UPDATE: Passport Revocation for Unpaid Taxes Passes the Senate

By Robert A. Ladislaw, Esq.

On May 14, 2015, the Trade Facilitation and Enforcement Act, introduced by Senator Orrin Hatch, passed the Senate by a vote of 78-20. If signed into law, this bill would add new IRC § 7435 providing for the revocation of passports in cases of delinquent tax debts amounting to more than $50,000, which will be adjusted for inflation beginning in 2016. This change is another tax provision that would disproportionately impact citizens residing outside of the U.S. for the following reasons:

  • Given the harsh civil penalties applicable for the failure to file the complex panoply of required international forms, citizens residing abroad can quite easily and unwittingly rack up $50,000 in penalties, even if the citizen has reported all income and paid all required federal tax.
  • Citizens residing abroad with tax debts are more likely to be unaware that they even have an outstanding tax debt, since federal tax liens may generally be issued without judicial oversight.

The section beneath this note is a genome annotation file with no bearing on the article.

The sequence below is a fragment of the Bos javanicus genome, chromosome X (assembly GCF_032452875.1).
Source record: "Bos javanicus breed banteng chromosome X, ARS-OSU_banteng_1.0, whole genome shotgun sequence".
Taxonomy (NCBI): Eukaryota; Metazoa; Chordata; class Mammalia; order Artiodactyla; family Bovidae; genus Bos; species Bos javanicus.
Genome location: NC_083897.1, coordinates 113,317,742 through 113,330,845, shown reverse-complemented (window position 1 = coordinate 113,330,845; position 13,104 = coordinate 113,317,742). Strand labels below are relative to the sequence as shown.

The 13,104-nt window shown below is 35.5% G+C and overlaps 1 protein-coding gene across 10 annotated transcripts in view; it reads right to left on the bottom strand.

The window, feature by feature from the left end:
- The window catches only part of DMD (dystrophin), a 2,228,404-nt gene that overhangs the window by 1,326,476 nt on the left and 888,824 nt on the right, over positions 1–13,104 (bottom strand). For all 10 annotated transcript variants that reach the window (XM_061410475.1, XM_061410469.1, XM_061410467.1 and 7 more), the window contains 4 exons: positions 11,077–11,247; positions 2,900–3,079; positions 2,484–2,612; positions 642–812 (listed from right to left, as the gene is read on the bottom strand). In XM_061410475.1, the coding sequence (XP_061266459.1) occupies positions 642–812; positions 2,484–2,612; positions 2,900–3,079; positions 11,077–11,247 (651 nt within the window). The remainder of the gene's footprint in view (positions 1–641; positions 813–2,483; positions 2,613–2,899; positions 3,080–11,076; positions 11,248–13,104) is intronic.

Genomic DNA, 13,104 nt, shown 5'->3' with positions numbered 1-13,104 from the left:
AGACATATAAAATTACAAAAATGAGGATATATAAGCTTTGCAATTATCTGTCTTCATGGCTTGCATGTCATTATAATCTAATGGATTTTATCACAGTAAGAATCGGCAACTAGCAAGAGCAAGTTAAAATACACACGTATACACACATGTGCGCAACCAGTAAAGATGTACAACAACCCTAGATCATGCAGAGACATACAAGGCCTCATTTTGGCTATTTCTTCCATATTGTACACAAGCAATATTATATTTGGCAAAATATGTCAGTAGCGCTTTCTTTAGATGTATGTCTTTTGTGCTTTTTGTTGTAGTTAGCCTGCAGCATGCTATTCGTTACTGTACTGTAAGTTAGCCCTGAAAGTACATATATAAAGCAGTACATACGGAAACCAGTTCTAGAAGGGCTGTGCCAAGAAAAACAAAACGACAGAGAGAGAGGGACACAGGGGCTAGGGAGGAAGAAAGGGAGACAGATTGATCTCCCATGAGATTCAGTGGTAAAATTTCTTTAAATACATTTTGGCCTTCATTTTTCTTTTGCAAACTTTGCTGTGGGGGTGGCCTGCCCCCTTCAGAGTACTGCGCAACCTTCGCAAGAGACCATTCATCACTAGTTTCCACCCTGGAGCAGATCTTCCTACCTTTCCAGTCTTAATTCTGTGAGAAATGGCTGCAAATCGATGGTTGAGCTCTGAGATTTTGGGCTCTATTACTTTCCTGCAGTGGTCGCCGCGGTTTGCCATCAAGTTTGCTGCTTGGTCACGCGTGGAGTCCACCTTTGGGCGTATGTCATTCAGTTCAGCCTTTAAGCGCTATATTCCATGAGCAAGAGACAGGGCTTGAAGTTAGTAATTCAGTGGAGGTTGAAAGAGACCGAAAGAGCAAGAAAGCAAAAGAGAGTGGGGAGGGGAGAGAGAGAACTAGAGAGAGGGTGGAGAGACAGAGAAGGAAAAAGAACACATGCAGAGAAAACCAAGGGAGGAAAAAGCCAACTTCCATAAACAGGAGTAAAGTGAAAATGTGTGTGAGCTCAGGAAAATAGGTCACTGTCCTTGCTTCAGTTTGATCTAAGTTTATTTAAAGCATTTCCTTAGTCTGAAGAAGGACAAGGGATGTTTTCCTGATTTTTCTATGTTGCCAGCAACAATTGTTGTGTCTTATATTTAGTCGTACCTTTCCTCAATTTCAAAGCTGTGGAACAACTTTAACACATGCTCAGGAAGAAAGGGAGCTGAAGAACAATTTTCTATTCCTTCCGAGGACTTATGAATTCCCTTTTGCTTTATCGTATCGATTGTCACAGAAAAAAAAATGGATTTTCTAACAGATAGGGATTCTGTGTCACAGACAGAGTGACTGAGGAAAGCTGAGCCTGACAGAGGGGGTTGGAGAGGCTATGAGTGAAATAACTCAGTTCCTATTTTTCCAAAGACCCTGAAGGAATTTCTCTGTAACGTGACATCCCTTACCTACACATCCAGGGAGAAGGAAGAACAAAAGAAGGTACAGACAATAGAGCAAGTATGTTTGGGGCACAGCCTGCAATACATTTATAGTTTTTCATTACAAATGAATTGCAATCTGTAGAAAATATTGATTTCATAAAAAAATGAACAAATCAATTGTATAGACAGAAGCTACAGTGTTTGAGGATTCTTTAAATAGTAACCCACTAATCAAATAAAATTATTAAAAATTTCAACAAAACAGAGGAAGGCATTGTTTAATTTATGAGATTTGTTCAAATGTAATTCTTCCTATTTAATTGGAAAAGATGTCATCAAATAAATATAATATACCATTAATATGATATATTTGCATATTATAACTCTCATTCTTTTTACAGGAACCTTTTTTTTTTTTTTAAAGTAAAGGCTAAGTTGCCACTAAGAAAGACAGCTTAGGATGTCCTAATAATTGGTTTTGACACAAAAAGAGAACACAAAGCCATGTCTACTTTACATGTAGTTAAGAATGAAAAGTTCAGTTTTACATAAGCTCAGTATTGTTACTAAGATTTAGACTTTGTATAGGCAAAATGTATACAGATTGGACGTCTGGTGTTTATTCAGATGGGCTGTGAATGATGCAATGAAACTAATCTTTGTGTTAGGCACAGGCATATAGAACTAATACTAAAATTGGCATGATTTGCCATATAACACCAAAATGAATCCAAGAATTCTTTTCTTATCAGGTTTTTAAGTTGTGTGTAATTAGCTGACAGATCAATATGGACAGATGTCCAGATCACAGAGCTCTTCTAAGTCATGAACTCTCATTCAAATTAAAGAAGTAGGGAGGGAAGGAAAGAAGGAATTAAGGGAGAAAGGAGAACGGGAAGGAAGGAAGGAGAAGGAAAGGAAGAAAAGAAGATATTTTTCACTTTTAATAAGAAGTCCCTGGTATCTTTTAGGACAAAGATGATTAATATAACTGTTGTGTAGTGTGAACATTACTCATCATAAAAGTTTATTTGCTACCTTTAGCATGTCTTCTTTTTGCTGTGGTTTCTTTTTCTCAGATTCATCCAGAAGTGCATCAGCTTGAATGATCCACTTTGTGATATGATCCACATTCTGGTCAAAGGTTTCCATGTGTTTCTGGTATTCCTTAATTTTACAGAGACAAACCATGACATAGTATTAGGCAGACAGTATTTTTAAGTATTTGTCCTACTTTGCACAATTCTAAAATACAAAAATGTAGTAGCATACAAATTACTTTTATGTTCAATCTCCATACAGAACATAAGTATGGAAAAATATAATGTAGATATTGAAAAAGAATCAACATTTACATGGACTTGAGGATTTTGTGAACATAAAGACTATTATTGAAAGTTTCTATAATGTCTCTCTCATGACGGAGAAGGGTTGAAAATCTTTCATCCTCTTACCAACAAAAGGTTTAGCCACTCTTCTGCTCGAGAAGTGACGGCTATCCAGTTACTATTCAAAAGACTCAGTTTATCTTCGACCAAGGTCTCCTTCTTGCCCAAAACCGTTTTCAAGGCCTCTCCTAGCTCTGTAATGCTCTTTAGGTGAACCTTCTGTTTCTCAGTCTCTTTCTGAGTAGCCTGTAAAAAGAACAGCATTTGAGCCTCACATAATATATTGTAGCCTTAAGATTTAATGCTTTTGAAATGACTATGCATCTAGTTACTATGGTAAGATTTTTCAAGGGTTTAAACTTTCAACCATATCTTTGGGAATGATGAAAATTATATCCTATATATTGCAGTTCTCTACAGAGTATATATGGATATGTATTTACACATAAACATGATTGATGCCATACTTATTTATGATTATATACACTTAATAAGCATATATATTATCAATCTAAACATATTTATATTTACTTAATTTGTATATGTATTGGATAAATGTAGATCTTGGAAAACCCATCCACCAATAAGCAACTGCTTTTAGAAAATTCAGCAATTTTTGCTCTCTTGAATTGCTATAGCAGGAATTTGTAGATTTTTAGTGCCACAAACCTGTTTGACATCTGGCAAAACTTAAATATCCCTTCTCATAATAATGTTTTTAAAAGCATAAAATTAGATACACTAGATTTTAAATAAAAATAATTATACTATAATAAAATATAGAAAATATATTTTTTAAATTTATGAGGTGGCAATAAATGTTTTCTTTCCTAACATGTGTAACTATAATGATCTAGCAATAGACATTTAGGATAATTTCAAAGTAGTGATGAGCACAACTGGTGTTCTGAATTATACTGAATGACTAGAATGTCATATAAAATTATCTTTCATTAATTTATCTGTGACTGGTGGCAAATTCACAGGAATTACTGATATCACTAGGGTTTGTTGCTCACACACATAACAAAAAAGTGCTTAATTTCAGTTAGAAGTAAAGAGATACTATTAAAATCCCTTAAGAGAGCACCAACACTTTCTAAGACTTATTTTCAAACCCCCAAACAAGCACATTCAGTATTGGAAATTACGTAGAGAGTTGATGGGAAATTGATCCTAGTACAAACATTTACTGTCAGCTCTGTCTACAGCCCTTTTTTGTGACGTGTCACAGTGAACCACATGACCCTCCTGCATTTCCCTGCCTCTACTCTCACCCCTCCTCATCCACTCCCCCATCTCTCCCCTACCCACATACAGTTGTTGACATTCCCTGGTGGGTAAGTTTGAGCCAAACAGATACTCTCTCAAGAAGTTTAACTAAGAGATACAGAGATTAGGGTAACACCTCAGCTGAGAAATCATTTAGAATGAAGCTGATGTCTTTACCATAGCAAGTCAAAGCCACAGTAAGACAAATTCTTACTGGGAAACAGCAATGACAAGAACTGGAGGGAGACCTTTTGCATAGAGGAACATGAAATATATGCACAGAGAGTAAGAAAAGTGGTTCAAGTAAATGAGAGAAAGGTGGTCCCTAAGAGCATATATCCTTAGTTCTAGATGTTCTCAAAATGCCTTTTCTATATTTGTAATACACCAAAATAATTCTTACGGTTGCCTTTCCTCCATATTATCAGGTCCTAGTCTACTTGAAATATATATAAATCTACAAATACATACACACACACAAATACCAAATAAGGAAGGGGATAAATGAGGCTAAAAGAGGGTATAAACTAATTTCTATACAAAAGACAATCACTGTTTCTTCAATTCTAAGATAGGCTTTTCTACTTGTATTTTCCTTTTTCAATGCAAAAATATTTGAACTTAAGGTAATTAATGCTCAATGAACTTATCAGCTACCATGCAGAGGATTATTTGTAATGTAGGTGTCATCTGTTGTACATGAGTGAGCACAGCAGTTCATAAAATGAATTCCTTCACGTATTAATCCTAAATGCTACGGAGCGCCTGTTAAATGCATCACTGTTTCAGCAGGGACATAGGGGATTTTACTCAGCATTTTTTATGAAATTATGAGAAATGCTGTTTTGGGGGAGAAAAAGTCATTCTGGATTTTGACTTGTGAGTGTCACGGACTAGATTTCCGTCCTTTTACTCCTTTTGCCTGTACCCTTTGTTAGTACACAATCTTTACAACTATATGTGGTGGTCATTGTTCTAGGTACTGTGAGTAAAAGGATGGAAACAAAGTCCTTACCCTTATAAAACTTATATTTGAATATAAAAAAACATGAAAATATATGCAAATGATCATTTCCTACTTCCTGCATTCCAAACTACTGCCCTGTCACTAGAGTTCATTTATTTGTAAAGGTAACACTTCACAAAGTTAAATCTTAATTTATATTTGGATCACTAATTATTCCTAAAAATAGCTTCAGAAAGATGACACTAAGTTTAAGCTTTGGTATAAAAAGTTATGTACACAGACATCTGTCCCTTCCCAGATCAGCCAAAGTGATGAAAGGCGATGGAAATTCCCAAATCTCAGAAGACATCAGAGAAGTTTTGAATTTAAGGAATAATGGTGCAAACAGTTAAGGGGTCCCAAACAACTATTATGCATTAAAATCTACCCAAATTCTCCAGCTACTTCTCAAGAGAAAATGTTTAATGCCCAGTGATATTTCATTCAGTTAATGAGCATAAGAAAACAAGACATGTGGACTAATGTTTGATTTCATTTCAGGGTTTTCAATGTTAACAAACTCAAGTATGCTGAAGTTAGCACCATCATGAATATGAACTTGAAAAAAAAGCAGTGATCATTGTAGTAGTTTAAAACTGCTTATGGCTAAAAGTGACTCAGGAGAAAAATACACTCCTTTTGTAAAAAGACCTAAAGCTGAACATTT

• Citizens residing abroad are obviously much more reliant on their passports than U.S. resident citizens. Passport revocation would potentially leave U.S. citizens attempting to travel vulnerable to arrest and detention by a foreign government.

Senator Orin Hatch and other Senators and Representatives that support Residence Based Taxation (“RBT”) also support this passport revocation provision. We believe that support of RBT and support of the passport revocation provision are inconsistent, due to the disproportionate impact of passport revocation on U.S. citizens residing abroad as described above.

U.S. Citizens residing overseas may need to consult an international tax attorney to ensure they are not unwittingly accruing penalties or in a position to have their passport revoked. Please contact us to speak with Robert Ladislaw or William Blum regarding any inquiries.

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